Anonymous More than 1 year ago
Never read a Jim Butcher Novel till about a month ago and have read three in the past few weeks. Great mix of mystery, fantasy and thriller all wrapped up in a fun to read package. Fool Moon is a fun read and hard to put down once you start. You will find yourself asking what will Harry Dresden do next!
Anonymous More than 1 year ago
Anonymous More than 1 year ago
loved it
Anonymous More than 1 year ago
Anonymous More than 1 year ago
Anonymous More than 1 year ago
Very raw...reminds me of Buffy...
Anonymous More than 1 year ago
Great Dresden novel - wise-acre wizard thinks, fights and makes smart Alec comments through the supernatural world that exists in Chicago, even if others won’t see it. A fun romp through his world, with twists and turns to keep you guessing. And a great reason to keep reading the rest of Jim Butcher’s stuff!
Anonymous More than 1 year ago
Anonymous More than 1 year ago
A fun read, couldn't put it down until I finished it.
mchrzanowski on LibraryThing More than 1 year ago
Another great story from Butcher! I listened to the audio version of the story and it was really great. James Marsters, better known as Spike in Buffy the Vampire Slayer and Angel, really was the voice of Harry Dresden. Right from the beginning, I was captivated by the story and just had to keep on reading. The story itself was really interesting. Werewolves in Chicago? I guess stranger things have happened. Just when you thought the story was heading one way, Butcher took you another way. I enjoyed the entire ride and recommend this book, especially if you are looking for a fun, short read.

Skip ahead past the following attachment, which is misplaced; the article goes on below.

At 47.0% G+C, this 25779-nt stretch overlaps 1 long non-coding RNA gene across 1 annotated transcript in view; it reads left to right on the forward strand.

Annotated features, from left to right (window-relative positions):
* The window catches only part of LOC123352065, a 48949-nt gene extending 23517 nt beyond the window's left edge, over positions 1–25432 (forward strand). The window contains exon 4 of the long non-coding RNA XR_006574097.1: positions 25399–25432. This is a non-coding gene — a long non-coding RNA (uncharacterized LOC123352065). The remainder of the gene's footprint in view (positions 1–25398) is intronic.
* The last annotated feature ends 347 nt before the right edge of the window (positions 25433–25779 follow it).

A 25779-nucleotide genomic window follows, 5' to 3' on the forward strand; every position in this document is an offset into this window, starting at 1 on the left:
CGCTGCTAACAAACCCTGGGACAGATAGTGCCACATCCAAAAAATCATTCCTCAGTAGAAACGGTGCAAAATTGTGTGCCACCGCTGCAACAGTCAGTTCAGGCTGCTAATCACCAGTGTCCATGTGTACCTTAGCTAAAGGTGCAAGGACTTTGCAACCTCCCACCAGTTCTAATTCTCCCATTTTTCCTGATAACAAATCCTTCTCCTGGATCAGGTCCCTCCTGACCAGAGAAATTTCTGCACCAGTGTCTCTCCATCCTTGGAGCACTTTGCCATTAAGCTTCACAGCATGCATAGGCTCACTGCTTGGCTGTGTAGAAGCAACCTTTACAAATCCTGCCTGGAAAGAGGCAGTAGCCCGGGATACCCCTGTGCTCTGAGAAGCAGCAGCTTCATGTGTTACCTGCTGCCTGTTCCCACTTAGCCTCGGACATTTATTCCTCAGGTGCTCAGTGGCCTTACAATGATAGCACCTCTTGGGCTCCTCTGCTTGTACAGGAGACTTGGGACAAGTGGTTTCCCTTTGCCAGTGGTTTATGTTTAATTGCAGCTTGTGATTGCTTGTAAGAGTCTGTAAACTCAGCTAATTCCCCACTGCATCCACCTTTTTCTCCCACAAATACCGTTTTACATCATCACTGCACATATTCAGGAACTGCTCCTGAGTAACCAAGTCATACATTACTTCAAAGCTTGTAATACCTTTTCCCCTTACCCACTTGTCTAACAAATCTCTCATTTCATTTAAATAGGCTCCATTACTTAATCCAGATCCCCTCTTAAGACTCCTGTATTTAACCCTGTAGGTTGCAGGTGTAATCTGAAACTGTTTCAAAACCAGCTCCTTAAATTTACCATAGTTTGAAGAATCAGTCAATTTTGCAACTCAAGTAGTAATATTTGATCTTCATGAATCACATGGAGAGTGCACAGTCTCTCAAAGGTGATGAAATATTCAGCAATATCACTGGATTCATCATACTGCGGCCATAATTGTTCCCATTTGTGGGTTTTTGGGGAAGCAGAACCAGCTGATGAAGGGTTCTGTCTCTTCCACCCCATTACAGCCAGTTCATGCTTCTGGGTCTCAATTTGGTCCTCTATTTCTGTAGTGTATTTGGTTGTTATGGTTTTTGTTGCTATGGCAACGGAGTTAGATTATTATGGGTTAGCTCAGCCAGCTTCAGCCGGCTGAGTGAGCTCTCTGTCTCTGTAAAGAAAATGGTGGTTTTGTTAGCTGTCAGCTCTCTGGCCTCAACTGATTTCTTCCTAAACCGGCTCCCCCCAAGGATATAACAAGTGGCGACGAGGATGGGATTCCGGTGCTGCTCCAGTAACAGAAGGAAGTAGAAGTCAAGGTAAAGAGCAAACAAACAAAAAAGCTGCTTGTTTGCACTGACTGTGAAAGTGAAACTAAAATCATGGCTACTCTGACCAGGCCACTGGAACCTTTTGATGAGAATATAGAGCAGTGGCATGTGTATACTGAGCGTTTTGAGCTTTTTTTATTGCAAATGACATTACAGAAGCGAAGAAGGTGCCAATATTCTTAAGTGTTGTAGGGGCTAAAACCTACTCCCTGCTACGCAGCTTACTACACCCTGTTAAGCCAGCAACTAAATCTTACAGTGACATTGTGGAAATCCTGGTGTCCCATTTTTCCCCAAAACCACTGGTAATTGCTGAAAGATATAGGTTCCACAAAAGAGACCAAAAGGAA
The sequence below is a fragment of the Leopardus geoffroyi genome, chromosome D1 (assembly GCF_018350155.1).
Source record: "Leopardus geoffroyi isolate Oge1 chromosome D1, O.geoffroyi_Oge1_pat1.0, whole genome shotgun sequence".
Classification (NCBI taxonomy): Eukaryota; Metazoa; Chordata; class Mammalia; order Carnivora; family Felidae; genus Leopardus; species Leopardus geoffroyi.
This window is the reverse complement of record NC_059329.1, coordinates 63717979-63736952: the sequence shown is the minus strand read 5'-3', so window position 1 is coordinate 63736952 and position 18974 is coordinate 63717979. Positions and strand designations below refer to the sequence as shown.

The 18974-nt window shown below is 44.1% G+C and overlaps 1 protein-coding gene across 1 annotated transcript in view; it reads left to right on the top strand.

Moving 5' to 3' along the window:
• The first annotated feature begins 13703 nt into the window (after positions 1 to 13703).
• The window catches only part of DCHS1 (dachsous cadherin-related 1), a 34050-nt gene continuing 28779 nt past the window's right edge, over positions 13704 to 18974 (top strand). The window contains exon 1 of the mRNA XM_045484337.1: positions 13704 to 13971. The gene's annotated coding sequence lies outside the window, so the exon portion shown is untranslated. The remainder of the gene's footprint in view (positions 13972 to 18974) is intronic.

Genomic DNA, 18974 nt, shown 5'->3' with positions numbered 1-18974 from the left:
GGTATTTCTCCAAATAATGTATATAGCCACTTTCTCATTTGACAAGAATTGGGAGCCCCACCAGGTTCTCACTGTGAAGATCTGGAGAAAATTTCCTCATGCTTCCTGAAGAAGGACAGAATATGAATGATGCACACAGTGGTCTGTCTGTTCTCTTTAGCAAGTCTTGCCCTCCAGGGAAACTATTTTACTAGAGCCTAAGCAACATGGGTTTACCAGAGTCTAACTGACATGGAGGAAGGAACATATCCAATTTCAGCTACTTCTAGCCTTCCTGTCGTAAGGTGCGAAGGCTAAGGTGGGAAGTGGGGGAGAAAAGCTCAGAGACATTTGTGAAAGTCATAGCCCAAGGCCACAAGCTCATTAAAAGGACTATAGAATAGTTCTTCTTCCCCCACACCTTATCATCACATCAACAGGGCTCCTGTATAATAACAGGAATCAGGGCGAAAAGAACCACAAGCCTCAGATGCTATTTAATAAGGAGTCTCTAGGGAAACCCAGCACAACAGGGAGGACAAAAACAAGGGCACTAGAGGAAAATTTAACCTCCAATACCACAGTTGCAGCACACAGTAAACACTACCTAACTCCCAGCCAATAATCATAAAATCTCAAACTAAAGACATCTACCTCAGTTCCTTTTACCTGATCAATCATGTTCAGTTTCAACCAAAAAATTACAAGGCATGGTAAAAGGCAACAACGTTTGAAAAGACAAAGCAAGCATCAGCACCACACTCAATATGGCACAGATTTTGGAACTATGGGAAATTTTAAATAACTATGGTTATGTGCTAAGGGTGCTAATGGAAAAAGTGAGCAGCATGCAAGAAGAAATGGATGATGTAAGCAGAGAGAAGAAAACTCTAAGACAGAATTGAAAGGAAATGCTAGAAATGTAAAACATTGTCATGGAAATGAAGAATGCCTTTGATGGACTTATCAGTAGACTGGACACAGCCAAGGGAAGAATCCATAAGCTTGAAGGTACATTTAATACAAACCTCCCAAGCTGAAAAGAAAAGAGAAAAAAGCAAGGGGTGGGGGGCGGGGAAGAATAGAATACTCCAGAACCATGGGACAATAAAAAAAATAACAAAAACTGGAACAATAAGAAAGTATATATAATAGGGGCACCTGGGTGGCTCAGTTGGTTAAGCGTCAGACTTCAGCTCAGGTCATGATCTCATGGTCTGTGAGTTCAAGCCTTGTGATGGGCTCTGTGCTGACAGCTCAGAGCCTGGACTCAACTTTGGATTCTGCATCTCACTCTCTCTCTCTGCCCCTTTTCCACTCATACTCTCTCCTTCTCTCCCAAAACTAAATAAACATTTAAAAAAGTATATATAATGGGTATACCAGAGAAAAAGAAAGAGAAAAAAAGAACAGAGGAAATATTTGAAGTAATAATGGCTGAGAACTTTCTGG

snat on LibraryThing More than 1 year ago
This is my second Harry Dresden book and, after reading Storm Front, I have to say I was a little disappointed. It's an entertaining read, but I found the character of Harry to be inconsistent. Yeah, yeah, I know people are really just one big mass of contradictions and I'm usually the first to make that argument, but there were scenes that just didn't seem to fit. For instance, I cringed at the sex scene with Harry blubbering like a baby after Susan made some lame "I want to protect you from the pain of the world" speech. Tough noir wizards do not cry after getting laid if they want to maintain my respect. Case closed. Don't even argue this. If I wanted sensitive males in touch with their feminine side, I would read Nicholas Sparks.Also, while Butcher's take on werewolves (of which there are many kinds, such as the hexenwolves, werewolves, and the loup-garou) was interesting, werewolves just don't capture my imagination in the way other supernatural creatures do.Finally, there wasn't enough of Bob, the filthy romance reading spirit imprisoned in a human skull. I love that naughty little sprite. Bob would not cry after sex. Harry should take note.
catalogthis on LibraryThing More than 1 year ago